“I Do Not Like Orange”

April 7, 2012

I can easily recall the days of my childhood when Nickelodeon was it’s own unique channel. Yes, there were days when Nickelodeon was it’s own network, and it was not trying to be like any other network. Granted it was not my favorite channel to watch, but it was still fun and entertaining. Obviously, things have changed quite drastically over the years.

Let me first say that my key point of this ledger is to express my displeasure in how Nickelodeon is operating, and giving little too no respect to Power Rangers, on the Nickelodeon network itself. While I may not care for certain programs on the channel, and I do poke fun at them, I still recognize that those shows do also have fanbases, as well as casts & crew that work very hard on them. So I shall try my best to explain my views, and concentrate my concerns on the Nickelodeon network itself & how it is run.

As I have explained before, when Saban bought Power Rangers back from Disney, & announced that the series would air on Nickelodeon, I was puzzled. Over many years, Nickelodeon remained true to their unique style of programming. However, when the term “tween” came into society’s vernacular, that all changed. With the success of High School Musical, That’s So Raven & Hanna Montana on Disney Channel, Nickelodeon threw out the old “be unique” idea, and instead went with the plan to be just like Disney. I knew that Nickelodeon was after the “tween” demographic, and had no real action shows on Nick itself. So I really did not see how Power Rangers was supposed to fit.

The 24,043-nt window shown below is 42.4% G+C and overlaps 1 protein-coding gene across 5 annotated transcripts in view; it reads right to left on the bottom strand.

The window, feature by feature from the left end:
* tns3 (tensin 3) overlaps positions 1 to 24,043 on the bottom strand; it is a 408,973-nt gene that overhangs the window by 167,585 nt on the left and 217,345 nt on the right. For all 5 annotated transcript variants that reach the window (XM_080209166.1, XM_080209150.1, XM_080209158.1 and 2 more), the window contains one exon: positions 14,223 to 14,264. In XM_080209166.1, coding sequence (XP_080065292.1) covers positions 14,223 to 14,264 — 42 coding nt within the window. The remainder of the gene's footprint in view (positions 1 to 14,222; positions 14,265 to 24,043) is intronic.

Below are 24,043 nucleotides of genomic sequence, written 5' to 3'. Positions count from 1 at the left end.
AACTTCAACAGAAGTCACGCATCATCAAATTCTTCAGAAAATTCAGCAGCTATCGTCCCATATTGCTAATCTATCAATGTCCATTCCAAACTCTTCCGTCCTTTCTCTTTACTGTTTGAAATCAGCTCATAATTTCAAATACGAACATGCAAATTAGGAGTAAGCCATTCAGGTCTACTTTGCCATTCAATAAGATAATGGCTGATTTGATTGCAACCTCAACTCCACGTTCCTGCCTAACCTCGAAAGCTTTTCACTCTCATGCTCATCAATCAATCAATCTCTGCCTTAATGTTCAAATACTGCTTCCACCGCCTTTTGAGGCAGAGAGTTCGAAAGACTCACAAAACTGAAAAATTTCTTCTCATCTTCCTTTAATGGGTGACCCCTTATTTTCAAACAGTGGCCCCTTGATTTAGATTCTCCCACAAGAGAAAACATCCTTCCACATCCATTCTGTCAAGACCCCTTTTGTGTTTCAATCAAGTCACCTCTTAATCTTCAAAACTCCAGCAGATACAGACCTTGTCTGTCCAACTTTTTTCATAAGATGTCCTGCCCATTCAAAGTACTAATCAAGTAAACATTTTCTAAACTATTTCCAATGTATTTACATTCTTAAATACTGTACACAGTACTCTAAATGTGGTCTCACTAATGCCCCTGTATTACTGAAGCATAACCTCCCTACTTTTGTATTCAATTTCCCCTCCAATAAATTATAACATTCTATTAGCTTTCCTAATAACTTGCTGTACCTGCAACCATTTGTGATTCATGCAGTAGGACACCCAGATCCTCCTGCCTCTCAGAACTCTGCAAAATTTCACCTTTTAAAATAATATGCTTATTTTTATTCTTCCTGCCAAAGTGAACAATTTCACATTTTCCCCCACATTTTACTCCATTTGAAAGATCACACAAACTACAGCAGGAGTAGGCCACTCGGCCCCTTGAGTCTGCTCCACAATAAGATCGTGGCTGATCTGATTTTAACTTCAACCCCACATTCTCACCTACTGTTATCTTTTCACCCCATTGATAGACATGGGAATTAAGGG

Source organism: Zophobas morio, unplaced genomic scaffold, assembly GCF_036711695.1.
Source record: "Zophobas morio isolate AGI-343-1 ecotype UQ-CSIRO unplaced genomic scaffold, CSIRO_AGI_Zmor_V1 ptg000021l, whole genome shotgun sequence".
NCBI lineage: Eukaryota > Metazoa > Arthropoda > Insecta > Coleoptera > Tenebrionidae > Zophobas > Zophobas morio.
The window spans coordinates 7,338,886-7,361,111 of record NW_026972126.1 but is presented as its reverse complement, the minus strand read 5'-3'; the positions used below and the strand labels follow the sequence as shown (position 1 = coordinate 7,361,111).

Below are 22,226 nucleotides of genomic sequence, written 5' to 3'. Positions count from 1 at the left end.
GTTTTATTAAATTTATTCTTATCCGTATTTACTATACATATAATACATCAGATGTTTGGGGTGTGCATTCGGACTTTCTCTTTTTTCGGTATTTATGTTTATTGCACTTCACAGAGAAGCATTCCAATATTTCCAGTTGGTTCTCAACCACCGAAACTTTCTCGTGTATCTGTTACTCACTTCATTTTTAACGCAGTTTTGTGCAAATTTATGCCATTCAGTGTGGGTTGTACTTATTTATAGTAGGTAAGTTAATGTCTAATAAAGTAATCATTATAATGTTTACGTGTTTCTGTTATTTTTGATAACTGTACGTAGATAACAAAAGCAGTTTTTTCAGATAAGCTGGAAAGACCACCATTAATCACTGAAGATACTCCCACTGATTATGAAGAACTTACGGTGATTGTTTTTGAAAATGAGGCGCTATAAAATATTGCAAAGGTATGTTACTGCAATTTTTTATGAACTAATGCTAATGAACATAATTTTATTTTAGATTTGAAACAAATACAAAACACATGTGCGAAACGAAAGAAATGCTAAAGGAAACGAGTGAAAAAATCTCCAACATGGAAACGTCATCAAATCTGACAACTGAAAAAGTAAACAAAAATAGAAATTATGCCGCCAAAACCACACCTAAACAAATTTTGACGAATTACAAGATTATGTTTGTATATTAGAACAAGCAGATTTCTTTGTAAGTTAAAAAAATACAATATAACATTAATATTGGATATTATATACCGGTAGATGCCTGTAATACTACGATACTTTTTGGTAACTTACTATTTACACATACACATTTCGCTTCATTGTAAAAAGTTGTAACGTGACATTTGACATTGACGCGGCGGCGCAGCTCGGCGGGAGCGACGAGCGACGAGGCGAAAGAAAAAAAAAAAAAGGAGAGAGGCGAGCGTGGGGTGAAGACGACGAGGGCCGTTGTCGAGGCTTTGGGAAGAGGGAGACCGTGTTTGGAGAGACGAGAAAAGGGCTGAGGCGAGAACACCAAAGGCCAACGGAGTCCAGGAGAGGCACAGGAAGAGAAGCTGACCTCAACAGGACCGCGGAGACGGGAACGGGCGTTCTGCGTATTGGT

Now that Power Rangers has been airing on Nickelodeon for over a year, it is quite evident that Nick does not have any desire in having Power Rangers be a success, or spotlight series for them.

Let’s go to the beginning. If you will recall, Power Rangers Samurai originally premiered not with the Origins Story, but the third episode of the season. Just imagine you pick up a novel to read, and instead of starting from the beginning, you start on the third chapter. You would be lost, you would not know who the characters were, and you would have a hard time grasping the story & plot. It took Nickelodeon eight full months to finally air the Origins.

But that was not the only problem at the start of Power Rangers Samurai. Instead of giving the show a normal Friday or Saturday premiere day & time, it was put on the most boring day of the week; Sunday. Can anyone honestly tell me of a US children’s program, that has all their new show premieres on Sundays, and is successful? Thankfully this one item was changed, and we were given a Saturday premiere slot. Though the show is still stuck at a very awkward time.

As the Power Rangers Samurai season progressed, we soon came to realize that the show was not going to get a full 40 episode season in one year. Instead, Power Rangers Samurai would be the 2011 season, consisting of 22 episodes & 1 special. The rest of the Samurai’s story would need to carry over into 2012 with Super Samurai. This realization was hard for many Power Ranger fans, including myself, to come to. For years we had become used to having one Power Rangers season & story, spread over just one year. But since Nickelodeon did not want to play ball with the idea of more than the standard 22 episodes of a show per year, we got Samurai & now Super Samurai.